Theory : Omnipresent entertainment and "info-tainment"
is increasing the rate of mental illness.
It seems to me that people all over North America are becoming
increasingly neurotic. And I think it boils down to a couple
of key things.
people are getting less sleep
When you sleep, your dreams unfold to help you go over events
in your life. They may have happened the previous day, the
previous week, decades ago. The longer you sleep, the more
time you have to dream. Thus, the more time you have to analyze,
evaluate, and create closure to these events and issues that
are nagging on your mind.
the increased demands on our time, we are getting less and
less sleep. So we have less time to re-balance ourselves and
prepare for the daily workings of life.
much of the time we spend awake, we occupy ourselves with
entertainment such as books, television, movies, websites
and other forms of distraction. Which brings me to…
entertainment is overloading our capacity to analyze the state
of our lives
involve ourselves with the situations and affairs of the characters
in these pieces of entertainment. While watching, reading
or listening, we are forecasting the plot and evaluating how
we would react to and resolve the conflicts faced by the characters.
we have more items on our minds, churning in the background,
evaluating what other fictional or not-so-fictional characters
should be doing with their lives. And this churning spills
over into our dreams.
when it’s three a.m. and we’re fast asleep, we
may find ourselves asking our father why he wouldn't let us
have a party on our 7th birthday, only to discover an episode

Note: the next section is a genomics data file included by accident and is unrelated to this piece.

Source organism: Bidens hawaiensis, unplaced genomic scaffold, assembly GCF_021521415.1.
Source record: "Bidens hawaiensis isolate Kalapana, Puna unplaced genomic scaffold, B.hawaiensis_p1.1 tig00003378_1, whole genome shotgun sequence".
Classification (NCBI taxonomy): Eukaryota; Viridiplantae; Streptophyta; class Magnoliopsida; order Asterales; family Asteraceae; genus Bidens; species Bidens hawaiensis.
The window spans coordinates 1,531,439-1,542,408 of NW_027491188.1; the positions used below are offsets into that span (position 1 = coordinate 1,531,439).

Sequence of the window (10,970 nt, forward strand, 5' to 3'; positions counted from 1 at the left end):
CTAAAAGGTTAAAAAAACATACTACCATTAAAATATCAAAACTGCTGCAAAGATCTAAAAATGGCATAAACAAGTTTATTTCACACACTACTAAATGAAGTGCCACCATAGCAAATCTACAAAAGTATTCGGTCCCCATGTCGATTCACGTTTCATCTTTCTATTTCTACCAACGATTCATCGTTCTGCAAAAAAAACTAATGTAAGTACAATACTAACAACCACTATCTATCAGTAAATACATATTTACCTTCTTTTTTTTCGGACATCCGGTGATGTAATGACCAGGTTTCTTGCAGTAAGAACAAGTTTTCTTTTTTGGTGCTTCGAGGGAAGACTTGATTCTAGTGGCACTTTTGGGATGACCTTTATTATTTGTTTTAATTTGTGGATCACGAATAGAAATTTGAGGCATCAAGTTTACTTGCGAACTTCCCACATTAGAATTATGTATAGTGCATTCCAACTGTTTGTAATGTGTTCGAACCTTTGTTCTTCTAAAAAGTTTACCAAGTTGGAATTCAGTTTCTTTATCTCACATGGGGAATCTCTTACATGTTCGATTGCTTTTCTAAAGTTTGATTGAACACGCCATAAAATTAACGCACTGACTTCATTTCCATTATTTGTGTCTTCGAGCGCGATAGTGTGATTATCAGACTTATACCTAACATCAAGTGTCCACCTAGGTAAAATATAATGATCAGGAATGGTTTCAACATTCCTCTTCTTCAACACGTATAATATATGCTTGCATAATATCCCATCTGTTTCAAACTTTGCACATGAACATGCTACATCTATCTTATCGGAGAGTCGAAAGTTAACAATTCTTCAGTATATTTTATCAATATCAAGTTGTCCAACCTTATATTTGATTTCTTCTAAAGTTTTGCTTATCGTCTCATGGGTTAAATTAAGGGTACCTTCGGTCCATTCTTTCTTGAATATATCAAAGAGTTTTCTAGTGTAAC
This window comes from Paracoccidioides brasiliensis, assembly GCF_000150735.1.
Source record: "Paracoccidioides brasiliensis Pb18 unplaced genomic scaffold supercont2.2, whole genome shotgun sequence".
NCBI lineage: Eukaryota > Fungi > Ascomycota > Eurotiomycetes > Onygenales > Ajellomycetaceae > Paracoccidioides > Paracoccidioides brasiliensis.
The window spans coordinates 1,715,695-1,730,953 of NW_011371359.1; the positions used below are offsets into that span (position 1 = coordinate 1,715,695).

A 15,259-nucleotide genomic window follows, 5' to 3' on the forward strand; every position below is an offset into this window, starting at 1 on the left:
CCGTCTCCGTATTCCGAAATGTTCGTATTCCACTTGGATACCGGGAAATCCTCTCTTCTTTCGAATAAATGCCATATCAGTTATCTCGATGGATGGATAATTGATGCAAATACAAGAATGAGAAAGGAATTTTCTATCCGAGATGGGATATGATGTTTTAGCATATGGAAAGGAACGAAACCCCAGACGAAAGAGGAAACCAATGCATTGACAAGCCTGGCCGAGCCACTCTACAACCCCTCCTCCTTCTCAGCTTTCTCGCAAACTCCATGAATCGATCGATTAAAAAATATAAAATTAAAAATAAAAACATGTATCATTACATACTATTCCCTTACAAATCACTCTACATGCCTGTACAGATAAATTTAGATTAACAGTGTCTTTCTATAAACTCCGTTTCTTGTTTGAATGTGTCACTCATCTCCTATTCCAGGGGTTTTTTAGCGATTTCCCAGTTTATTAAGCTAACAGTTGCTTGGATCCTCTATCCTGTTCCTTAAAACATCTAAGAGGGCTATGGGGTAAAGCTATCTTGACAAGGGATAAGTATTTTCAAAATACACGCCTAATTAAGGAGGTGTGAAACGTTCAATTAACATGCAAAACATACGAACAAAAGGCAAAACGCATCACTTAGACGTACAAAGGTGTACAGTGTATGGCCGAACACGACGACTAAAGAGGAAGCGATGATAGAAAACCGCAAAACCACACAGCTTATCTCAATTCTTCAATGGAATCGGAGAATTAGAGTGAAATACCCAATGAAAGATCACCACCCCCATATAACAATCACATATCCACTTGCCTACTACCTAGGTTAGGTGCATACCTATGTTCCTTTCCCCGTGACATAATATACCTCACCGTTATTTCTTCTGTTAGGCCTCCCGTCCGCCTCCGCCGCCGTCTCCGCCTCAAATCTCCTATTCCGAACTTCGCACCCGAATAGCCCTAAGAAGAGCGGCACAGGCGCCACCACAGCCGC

of Three's Company invading our space, with the explanation
that Jack Tripper was too busy at the Bistro making pies for
Chrissie to eat.
find their ability to resolve their past becomes crippled.
How do they try to resolve the neuroses that are surfacing
at an increasingly rapid pace? They turn to outsiders for
advice. Many reach out to ones that are accessible, that they
have seen the work of, and that they deem “good advice
call in a radio show to find out what we should do about our
overbearing mother-in-law, and the listeners call in to give
their own advice. Other listeners sit at home and mull over
their own solution to the situation. More of their brain power
is dedicated to the caller’s problem, sapping their
power to address their own issues.
sharing our problems, we are sharing the burden, but achieving
no resolution. By avoiding our neuroses with entertainment,
we are handicapping ourselves to deal with them.
vicious little circle it is.
Abby, Dan Savage, Carolyn Hax, Dr. Phil... They're all people
with few pointed answers, but many questions that weigh on
our minds. We are provided with insufficient data to arrive
at a solution to the issue. We're filling ourselves with neuroses
and drawing away from our ability to void them from our systems.
of the hope in immersing ourselves in these outlets of angst
is finding the one situation, the one example that makes it
oh, so clear what exactly we should do to solve our current
situation, be it a fear of spiders or an obsession with the
no two individuals or situations are exactly alike. So the
advice doled out doesn't fit our problem, and we are left
with less help than before.
individuals go to counselors, psychiatrists, and psychologists.
They listen to our problems, and dole out analysis, advice,
and sympathy in some cases. But visits with same can cause
an anxiety all their own, and be counter productive.
may all be better off by just stepping away from the computer,
turning off the TV, and taking a nap.